The 24x zoom takes 2.5secs to travel through the entirety of its 25-600mm range, and can be controlled by the zoom switch that encircles the shutter button, or via the secondary zoom toggle on the left-hand side of the lens barrel. Lightly feathering the zoom, it’s possible to make very small incremental jumps of 1mm at the wideangle end, although this becomes more difficult at the telephoto end, where the incremental jumps tend to be around ±10mm.
Thanks to the speedy new Venus Engine processor, image-processing times are very impressive. Used in single-shot drive mode with a Class 10 SDHC card inserted, it only takes a fraction of a second for the FZ330 to process and write image data to the card. Set to 12fps high continuous mode, it’s possible to capture 100-130 frames before the buffer fills and the camera begins to slow down.
Autofocus performance is similarly quick, with the combination of Panasonic’s Light Speed AF and Depth from Defocus technology resulting in claimed focus acquisition times of just 0.09sec. In real-world use, focus acquisition times are certainly speedy. In good light, focus feels almost instantaneous, while in dimmer conditions the FZ330 still manages to maintain impressive AF speeds. Some focus hunting occurs in extremely dark conditions, though.
The FZ330 offers a choice of AF-S, AF-C and AFF modes, with the latter designed to adjust focus to compensate for unexpected movements. For more erratic subjects, the subject-tracking AF mode works well, while face and eye-detection AF modes are also provided.
Our resolution chart results reveal that the FZ330 resolves 2,400l/ph at ISO 100, dropping to 2,200l/ph at ISO 800. These resolution figures are fairly low, but they’re in keeping with the level of detail we’d expect to be recorded by a 1/2.3in sensor. At ISO 1,600 the sensor resolves 2,000l/ph, but there’s another drop at ISO 6,400 where 1,800l/ph is recorded.
The FZ330 is let down a little by its dynamic range performance. The 10.5EV readout at ISO 100 is no match for the 12.2EV result recorded by the Lumix FZ1000 – a model that benefits from a larger 1in sensor – although it’s reasonable enough for a 1/2.3in sensor. Pushing to ISO 3,200 and ISO 6,400 sees the figure drop to 6.8EV and 6EV respectively.
The noise-reduction that’s automatically applied to JPEGs has the effect of smoothing out the finest details, so we’d advise FZ330 users to shoot in raw for the best results. A close study of our raw files revealed luminance noise starts to creep into images as early as ISO 200. By the time you reach ISO 800 luminance noise is much more obvious, with ISO 1,600 being the limit we’d happily push to regularly.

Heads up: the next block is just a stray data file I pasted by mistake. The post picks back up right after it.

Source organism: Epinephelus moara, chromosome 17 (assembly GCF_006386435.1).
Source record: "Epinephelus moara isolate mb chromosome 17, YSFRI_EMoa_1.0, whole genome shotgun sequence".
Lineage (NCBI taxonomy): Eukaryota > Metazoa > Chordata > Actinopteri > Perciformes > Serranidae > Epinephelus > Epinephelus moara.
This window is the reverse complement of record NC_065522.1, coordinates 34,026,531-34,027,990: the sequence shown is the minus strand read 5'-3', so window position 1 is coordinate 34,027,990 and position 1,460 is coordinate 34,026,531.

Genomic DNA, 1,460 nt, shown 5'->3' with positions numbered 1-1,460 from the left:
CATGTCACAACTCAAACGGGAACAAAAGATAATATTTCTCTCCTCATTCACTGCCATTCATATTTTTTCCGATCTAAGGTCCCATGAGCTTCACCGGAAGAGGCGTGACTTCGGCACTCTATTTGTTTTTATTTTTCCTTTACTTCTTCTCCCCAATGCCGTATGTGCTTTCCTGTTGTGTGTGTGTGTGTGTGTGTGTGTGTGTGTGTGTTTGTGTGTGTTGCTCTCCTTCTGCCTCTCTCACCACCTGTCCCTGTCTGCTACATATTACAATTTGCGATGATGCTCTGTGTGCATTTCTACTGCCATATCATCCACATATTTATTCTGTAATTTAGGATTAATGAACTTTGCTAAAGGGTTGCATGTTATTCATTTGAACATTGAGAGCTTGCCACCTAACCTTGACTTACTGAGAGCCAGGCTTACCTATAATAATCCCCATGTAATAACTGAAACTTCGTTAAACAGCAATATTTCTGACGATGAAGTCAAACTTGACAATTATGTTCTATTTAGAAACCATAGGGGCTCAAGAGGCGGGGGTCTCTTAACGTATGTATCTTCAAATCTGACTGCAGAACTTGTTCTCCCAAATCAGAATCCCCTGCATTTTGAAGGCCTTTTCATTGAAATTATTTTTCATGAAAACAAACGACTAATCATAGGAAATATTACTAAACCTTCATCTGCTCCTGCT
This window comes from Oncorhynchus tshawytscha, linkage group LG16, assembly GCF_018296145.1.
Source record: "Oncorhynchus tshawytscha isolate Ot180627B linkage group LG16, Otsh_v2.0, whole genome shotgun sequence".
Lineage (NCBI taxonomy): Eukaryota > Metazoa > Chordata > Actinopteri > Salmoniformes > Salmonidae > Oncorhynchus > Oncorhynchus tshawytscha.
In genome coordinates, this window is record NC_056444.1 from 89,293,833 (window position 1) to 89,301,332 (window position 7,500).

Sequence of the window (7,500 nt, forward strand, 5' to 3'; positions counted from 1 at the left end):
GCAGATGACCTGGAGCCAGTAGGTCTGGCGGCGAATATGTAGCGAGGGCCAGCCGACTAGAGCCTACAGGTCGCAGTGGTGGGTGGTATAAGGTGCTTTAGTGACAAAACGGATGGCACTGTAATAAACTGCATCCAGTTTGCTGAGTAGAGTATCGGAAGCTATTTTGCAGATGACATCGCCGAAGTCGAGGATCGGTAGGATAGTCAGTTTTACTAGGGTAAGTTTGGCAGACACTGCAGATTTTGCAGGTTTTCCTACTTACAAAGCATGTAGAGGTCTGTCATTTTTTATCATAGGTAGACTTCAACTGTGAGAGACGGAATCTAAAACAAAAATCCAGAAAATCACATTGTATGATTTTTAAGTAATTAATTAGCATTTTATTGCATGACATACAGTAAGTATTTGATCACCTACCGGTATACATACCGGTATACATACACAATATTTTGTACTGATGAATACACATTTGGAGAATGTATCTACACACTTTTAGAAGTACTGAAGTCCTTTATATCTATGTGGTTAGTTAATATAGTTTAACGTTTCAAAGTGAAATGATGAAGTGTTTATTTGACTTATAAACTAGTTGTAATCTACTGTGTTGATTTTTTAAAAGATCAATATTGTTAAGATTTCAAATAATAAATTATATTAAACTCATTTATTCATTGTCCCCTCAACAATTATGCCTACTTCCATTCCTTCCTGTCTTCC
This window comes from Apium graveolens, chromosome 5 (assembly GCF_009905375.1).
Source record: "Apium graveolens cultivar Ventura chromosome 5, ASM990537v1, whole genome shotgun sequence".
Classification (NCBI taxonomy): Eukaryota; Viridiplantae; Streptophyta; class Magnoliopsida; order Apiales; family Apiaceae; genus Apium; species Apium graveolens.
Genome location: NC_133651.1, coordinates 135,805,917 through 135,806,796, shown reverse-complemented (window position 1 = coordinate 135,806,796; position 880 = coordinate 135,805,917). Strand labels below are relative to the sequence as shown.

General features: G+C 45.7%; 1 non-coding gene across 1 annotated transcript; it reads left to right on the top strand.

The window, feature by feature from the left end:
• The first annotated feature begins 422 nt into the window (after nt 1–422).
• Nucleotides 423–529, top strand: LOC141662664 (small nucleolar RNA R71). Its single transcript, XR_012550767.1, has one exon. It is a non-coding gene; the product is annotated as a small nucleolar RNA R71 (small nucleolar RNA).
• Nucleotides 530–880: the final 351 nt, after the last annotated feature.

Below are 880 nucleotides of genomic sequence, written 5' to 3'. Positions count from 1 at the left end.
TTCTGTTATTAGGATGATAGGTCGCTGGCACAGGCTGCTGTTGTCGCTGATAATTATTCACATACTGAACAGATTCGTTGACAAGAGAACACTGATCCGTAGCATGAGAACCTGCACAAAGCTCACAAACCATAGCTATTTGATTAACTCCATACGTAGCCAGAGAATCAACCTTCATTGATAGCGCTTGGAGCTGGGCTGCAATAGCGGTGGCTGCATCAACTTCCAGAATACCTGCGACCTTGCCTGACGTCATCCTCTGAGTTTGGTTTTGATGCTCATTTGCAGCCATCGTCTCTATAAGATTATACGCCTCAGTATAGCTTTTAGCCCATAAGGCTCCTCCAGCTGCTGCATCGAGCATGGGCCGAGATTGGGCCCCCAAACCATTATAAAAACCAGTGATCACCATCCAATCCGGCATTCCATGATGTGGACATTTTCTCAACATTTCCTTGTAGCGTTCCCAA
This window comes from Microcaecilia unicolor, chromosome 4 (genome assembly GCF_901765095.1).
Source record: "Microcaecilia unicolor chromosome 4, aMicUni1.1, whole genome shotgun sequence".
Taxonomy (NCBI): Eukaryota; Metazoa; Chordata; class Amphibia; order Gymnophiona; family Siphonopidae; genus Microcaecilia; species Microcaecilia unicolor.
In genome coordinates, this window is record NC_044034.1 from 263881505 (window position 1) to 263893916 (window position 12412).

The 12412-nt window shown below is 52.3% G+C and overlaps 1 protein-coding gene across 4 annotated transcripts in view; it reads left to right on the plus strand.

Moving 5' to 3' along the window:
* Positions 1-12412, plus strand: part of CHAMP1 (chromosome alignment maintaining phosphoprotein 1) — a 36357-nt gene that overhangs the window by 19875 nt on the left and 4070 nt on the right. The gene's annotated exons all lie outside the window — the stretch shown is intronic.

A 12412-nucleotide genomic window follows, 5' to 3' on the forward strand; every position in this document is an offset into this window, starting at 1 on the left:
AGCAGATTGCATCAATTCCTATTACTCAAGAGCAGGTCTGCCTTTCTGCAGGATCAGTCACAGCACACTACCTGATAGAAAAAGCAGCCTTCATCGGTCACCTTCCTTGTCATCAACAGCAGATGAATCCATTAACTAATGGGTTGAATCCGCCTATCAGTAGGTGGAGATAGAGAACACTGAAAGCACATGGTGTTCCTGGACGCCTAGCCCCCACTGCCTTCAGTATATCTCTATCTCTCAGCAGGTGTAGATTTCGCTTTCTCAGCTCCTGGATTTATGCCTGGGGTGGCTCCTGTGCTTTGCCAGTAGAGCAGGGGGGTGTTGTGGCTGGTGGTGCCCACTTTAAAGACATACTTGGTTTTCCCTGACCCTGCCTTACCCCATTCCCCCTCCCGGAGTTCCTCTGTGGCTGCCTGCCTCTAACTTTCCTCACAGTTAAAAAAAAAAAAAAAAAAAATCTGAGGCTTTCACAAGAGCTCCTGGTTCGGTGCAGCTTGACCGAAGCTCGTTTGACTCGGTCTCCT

Panasonic Lumix DMC-FZ330 Focal Points
- Panasonic Image App – The FZ330 comes with built-in Wi-Fi connectivity that enables it to be paired with a smartphone or tablet via Panasonic’s Image App (free in Google Play and the Apple App Store). The app can also be used to control the camera remotely.
- AF macro/focus – The FZ330 comes with some pretty impressive macro abilities. This includes a minimum focus distance of 1cm in regular macro mode, along with the ability to use the zoom for extreme close-ups in macro zoom mode.
- Lens – While the 25-600mm (35mm equivalent) lens of the FZ330 isn’t the widest focal range on the market, the constant f/2.8 aperture is a big plus as it allows more light into the camera. This in turn allows the use of faster shutter speeds in low light.
- Vari-angle LCD display – The FZ330’s side-hinged vari-angle LCD display pulls out from the body by 180° and can be rotated through 270°. In addition to making low-level and overhead shooting easier, it facilitates easier self-portraits.
- Manual focus – The manual-focus switch is located to the right of the EVF. Once selected, the camera will display an enlarged box of the focus area on the rear display/EVF, with focus adjusted via the small dial on the side of the lens.
Panasonic Lumix DMC-FZ330 Verdict
The Panasonic Lumix DMC-FZ330 is a big upgrade over the FZ200, and has many useful new features. Judged against its main superzoom/bridge camera rivals, there’s certainly a lot to like about the newer model. First, it handles really well and feels solid enough to survive a few accidental knocks and bumps, with the added bonus of being splashproof for use in wet weather. The addition of touchscreen controls alongside a generous selection of physical buttons adds a good deal of flexibility to its operation too.
While build quality, handling and operation all score highly, image quality is undoubtedly held back from realising its full potential by the small 1/2.3in sensor. However, that’s not to say image quality is poor. Under the right circumstances (for example, in plentiful and relatively even light), the FZ330 produces vibrant, eye-catching images that would easily survive being blown up to A4 or (at lower ISO settings) A3 size.
When faced with high-contrast scenes, though, the limited dynamic range of the compact-sized sensor does result in clipped highlights and/or dark shadow areas devoid of detail. Similarly, shooting in low light or raising the sensitivity beyond ISO 800 produces images where noise becomes more obvious.
While image sharpness impresses considering the wide focal range provided, the FZ330’s 12.1-million-pixel sensor can struggle with fine detail and produces the ‘smudged’ effect that is an all-too-common trait of small-sensor compacts. The FZ1000, with its larger 1in sensor, provides far better image quality and is currently only a little more expensive.
Ultimately, while the FZ330 handles well and packs in plenty of appealing features to make it an attractive proposition, it can’t match the image quality produced by competitors with larger sensors.